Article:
wenr.wes.org/2017/05/lessons-germanys-refugee-crisis-integration-costs-benefits nytimes.com/2018/06/22/us/politics/trump-immigration-borders-family-separation.html foreignpolicy.com/2016/03/07/syrian-doctors-are-saving-german-lives-problem-refugee-crisis

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Daniel Halliday
Apr 23
Approved
DH edited this paragraph
https://wenr.wes.org/2017/05/lessons-germanys-refugee-crisis-integration-costs-benefits https://www.nytimes.com/2018/06/22/us/politics/trump-immigration-borders-family-separation.html https://foreignpolicy.com/2016/03/07/syrian-doctors-are-saving-german-lives-problem-refugee-crisis/
High immigration rates are fuelling economic and social problems and need to be strictly controlled

All countries are in a delicate balance. Massive jumps in population, having people from different cultures influx en masse, and having potentiality dangerous individuals enter a country without vetting them, can cause many problems. There is a growing global concern over the dangers to security, national identity and the economy that high rates of immigration pose. This remains an issue that often causes confusion or is misconstrued but it is reasonable to want to control boarders, and doing so will help curtail instability.

Instability is often the result of hasty economic policy. High immigration levels are often an example of such policies. It is estimated that Germany has taken in over a million asylum seekers during the three year period of 2013-2016, with a sharp decline in 2017. Of this number fairly few found employment in the subsequent years, for example only a third of the refugees that have settled since 2013 were able to gain sustained long term employment. Accordingly social welfare expenditure has reached over 20 million Euros in Germany in both 2016 and 2017. In 2017 this amounted to 6% of Germany’s total annual operating budget and amounts to gambling the country's economic future on the performance of people they really know little about.

However, the economic problems are not limited to integration, welfare and employment. When considering that in 2014 and 2015 an estimated 325,000 refugees, aged between 6 and 18, entered Germany, the question and related cost of effective schooling becomes an issue also. The local governments of Germany have estimated that there will be an additional education cost of €2.3 billion annually, with a need for 20,000 additional teachers. The reality is that with so many foreign students in schools, some extra classes will need to be delivered in a second language, this coupled with a qualified teacher shortage in Germany makes the situation seem even more complicated.

With many of the migrants in Germany coming to the country as refugees directly from war zones, it is likely that there will be many individuals in need to social care. Many refugees may have lived through unthinkable conditions, and may be suffering from deep psychological problems such as post traumatic stress disorder. This not only places another significant burden of cost on the country, but if some of these problems fail to be addressed, or slip through the cracks, this could pose the additional problem of boosting crime or putting other citizens at risk. Furthermore there are examples of social services failing to act adequately around issues involving migrants altogether. For example the failure of authorities to follow up reports of sexual abuse surround a paedophile gang in Rotherham in the UK, through fear of triggering racism allegations and damaging relations within the community.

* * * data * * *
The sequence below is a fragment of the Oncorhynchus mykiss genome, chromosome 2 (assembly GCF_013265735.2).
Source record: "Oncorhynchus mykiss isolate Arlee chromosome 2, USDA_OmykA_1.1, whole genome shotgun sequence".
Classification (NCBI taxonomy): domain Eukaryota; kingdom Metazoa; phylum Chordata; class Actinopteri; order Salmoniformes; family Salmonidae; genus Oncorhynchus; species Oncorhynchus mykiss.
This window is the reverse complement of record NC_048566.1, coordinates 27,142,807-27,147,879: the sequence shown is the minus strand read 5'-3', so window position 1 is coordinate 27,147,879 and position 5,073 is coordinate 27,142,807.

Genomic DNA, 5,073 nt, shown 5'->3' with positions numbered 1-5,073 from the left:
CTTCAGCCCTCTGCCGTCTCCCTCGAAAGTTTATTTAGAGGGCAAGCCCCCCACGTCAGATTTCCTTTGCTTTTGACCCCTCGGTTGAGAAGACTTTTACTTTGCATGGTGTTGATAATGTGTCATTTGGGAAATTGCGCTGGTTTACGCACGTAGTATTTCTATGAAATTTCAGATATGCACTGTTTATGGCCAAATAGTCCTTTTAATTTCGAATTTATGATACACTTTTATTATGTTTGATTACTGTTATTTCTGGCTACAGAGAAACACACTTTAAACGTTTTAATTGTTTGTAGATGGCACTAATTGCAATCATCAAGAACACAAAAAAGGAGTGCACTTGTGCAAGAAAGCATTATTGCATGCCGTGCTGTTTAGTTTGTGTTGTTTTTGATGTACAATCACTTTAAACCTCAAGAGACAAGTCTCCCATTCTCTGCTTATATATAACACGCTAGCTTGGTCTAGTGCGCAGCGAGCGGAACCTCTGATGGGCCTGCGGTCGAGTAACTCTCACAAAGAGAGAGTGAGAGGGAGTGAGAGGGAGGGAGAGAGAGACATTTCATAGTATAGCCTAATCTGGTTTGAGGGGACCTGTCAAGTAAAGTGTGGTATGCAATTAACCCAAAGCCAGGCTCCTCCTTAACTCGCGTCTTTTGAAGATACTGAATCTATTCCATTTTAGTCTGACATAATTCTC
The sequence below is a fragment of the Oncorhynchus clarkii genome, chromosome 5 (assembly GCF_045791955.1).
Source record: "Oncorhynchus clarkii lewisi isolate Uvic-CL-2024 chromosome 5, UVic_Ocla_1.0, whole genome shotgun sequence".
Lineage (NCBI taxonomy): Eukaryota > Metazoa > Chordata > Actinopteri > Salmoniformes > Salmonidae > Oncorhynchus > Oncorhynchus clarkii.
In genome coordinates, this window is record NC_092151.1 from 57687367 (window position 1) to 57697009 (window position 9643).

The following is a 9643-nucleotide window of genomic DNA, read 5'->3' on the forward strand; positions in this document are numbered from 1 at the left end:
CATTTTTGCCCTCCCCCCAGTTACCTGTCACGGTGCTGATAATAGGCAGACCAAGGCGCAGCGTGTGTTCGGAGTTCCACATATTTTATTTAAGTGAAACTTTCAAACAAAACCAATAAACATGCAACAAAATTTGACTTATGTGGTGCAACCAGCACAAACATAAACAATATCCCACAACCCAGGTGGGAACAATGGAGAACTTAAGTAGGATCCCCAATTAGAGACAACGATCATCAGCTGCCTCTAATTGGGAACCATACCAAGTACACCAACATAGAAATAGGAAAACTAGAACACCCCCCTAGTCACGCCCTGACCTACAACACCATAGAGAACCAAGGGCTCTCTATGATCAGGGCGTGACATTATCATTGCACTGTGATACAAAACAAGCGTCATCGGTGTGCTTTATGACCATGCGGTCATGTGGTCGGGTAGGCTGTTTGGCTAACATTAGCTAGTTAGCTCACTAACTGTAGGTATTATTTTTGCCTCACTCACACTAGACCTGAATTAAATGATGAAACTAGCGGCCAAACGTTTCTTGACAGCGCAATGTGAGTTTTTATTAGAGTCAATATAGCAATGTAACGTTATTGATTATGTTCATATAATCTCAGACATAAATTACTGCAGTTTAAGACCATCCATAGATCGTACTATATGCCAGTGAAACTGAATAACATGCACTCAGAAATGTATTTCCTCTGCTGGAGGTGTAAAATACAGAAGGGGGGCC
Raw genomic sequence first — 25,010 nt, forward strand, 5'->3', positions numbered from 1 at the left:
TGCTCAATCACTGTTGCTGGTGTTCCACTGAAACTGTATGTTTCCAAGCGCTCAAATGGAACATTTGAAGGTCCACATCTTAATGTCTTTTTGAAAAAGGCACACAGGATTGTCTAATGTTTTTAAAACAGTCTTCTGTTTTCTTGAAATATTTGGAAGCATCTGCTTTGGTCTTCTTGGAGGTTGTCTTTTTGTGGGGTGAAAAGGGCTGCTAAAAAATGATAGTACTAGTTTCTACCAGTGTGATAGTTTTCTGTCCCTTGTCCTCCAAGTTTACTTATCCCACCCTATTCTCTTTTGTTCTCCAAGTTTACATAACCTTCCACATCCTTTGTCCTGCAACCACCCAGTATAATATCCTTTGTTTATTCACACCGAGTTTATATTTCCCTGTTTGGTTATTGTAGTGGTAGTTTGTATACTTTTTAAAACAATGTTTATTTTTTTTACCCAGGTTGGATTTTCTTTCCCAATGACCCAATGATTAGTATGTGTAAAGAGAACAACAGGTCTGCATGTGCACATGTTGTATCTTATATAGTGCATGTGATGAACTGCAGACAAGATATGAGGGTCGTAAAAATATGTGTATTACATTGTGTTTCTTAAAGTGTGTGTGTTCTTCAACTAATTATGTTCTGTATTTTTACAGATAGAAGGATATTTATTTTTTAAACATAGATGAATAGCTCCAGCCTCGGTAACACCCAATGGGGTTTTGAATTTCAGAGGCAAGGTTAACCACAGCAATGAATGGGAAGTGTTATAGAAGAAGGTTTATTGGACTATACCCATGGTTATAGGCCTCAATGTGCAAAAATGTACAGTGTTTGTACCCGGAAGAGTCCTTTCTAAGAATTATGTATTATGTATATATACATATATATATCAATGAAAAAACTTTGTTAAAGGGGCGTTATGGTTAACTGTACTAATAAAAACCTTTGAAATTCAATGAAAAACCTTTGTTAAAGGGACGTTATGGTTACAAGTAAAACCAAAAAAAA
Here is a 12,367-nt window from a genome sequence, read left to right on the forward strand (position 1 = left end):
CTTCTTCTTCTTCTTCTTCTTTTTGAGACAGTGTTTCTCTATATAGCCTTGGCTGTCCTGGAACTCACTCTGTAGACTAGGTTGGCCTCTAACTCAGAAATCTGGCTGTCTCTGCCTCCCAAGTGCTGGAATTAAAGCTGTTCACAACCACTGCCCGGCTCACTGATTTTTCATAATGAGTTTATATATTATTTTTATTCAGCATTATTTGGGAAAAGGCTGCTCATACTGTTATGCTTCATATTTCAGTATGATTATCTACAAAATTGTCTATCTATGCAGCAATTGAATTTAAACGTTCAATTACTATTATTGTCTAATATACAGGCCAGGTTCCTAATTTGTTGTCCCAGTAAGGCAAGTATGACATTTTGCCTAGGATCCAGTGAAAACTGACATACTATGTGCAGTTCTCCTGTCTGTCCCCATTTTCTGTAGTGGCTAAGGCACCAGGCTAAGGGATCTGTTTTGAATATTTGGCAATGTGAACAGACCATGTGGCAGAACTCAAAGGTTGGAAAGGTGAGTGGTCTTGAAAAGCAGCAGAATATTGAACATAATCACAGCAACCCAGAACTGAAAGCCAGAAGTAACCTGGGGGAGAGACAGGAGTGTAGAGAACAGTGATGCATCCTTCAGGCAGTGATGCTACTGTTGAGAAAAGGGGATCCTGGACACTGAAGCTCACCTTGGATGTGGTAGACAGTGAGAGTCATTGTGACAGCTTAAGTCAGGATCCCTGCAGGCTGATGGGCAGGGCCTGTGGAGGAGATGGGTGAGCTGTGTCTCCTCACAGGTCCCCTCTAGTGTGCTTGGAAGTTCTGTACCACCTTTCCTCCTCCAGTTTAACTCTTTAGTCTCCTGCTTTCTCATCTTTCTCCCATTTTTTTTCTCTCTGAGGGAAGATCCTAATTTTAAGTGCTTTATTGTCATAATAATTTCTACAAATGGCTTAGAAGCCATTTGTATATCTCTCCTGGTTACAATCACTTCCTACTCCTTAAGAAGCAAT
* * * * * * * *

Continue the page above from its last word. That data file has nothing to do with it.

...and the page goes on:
This raises big questions surrounding security and law enforcement also, as similar failures of law enforcement, as have been seen with social services, could be particularly catastrophic. Crime rates will inevitably increase as people are expected to find employment, sometimes without career or even language skills, and often only have the option of living on government handouts. Situations such as these are made increasingly difficult by migrant’s unfamiliarity with their new countries culture, which can lead to them possibly breaking laws or behaving in an unacceptable manner without even knowing it, or possibly thinking they can get away with it. Such was the case on New Year’s Eve 2015/16 in Cologne, Germany when up to one thousand men carried out wide spread sexual assaults despite the large police presence.

A similar turning point for public opinion regarding immigration has been the string of ISIS-inspired acts of terrorism, of which many were carried out by asylum seekers. While these extreme act may only have been supported by a select few, it points out the urgent need for strict control of immigration. Some countries have benefitted greatly from such policies by maintaining safety and security while gaining economically. An example of this is Japan, where the strict immigration procedure gives relatively small numbers of researchers, business managers and those with specialised/technical skills preferential treatment, and requires stringent control over all applications. As such Japan enjoys low levels of crime when comparing both regionally and to other industrialised nations.

nytimes.com/2016/01/15/world/europe/as-germany-welcomes-migrantssexual-attacks-in-cologne-point-to-a-new-reality.html

thesun.co.uk/news/2523332/migrants-sexually-assault-14-women-and-1000-strong-gang-throw-fireworks-at-police-as-chaos-hits-nye-events-across-germany-despite-heightened-security

wenr.wes.org/2017/05/lessons-germanys-refugee-crisis-integration-costs-benefits apecsec.org/japan-crime-statistics

youtube.com/watch?v=N5WZPPOy6Vg

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Latest conversation
Daniel Halliday
Apr 23
Approved
DH edited this paragraph